J.W. Rinzler’s indespensible “The Making of Star Wars: The Definitive Story Behind the Original Film” reveals how Lucas prevented studio executives at 20th Century Fox from meddling with his vision for the original “Star Wars.” As the film’s head of marketing and merchandising, Charles Lippincott, explained, Lucas worked out of an office at Universal “because he believed politically, and he was right, that you don’t want to be on the same lot as the studio, because they can invade your space and give you a hard time.” That wouldn’t fly in the modern world of virtual office spaces, but in 1975, Lucas’s approach succeeded like gangbusters and gave him the space he needed to realize a galaxy far, far away as he saw fit.
That wasn’t the only benefit, either. Spielberg, who had been pals with Lucas and entranced by his work since seeing his 1967 student film “Electronic Labyrinth: THX 1138 4EB” (the basis for Lucas’ 1971 dystopian feature directorial debut, “THX 1138”), was also neck-high into post-production on “Jaws” on the Universal lot at that point. Naturally, the two would talk about what they were up to.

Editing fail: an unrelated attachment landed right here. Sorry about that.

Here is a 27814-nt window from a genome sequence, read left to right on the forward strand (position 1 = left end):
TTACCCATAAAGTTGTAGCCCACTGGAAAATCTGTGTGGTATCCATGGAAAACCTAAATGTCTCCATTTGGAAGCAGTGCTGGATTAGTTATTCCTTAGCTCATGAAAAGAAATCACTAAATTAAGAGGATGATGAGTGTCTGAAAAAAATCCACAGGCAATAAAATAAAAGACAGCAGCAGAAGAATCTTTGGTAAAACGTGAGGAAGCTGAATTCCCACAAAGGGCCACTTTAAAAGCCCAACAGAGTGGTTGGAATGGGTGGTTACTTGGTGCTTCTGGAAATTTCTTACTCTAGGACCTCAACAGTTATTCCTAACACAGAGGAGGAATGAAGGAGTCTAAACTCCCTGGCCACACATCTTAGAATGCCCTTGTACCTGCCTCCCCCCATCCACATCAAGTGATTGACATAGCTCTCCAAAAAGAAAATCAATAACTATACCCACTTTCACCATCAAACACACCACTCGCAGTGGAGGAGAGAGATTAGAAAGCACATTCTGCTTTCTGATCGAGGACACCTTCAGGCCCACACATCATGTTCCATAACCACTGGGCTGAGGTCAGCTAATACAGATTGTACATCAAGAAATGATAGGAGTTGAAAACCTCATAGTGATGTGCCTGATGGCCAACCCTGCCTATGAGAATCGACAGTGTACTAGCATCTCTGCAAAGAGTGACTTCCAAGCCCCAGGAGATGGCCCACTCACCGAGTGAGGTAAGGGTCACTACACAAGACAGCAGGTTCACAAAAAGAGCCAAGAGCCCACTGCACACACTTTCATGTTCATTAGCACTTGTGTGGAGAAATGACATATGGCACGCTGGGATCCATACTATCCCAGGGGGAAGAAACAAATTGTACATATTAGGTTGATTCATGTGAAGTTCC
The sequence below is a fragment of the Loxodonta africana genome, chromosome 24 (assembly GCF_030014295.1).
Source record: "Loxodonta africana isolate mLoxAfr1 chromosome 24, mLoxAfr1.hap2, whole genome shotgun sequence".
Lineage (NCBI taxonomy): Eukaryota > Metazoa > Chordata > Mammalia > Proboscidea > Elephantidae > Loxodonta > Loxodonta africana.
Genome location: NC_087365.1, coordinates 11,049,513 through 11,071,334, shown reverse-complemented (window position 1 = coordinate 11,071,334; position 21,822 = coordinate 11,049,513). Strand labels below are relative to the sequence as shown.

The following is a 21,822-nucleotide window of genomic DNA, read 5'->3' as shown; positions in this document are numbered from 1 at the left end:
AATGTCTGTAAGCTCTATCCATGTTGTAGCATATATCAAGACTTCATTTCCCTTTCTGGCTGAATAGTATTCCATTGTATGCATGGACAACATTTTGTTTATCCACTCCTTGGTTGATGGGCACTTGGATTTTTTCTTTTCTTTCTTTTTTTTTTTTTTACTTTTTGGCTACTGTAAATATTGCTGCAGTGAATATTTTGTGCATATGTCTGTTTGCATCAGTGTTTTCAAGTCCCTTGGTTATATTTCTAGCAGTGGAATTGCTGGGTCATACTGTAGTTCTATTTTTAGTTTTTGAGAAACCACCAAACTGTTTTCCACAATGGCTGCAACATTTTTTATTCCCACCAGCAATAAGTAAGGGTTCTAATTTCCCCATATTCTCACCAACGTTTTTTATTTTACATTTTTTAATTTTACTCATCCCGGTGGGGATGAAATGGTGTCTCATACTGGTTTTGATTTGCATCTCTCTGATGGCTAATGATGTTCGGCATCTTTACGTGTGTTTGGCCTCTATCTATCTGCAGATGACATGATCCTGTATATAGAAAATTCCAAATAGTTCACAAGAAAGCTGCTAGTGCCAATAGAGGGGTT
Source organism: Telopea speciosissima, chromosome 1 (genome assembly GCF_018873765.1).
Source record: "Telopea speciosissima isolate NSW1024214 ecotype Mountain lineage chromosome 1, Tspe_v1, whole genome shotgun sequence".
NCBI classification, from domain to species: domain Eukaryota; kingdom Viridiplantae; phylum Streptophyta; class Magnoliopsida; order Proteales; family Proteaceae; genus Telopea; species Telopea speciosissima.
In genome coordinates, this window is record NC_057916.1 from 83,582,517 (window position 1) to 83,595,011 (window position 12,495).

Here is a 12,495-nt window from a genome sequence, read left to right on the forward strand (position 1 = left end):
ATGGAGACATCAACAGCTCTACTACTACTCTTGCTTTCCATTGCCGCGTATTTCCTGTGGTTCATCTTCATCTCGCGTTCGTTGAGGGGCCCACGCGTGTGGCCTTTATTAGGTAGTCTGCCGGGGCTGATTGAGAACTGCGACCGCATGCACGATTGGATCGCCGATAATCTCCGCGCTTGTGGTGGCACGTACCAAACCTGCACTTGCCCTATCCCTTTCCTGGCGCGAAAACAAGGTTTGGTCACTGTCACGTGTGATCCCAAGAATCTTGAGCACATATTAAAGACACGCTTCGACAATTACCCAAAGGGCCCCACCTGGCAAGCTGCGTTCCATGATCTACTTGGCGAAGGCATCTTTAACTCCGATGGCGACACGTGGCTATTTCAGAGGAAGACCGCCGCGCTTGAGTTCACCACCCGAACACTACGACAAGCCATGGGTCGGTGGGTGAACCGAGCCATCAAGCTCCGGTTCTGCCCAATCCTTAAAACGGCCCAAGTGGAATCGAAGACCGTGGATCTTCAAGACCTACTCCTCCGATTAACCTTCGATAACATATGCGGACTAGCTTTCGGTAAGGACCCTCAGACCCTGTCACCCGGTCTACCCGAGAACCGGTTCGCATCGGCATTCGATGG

With music having been instrumental (no pun intended) to Lucas’ second feature, 1973’s “American Graffiti,” he was already giving serious thought to the sound of “Star Wars.” But where the former had pioneered the art of the zeitgeist jukebox soundtrack, Lucas wanted something more timeless and romantic for the latter, as befitting a tale set “a long time ago.” Having worked with Williams twice by then, Spielberg knew just the chap for the job. “Steven said, ‘I worked with this guy and he’s great!'” Lucas recalled.
That was all it took. Shortly after, Spielberg arranged for Lucas and Williams to meet, and history handled the rest.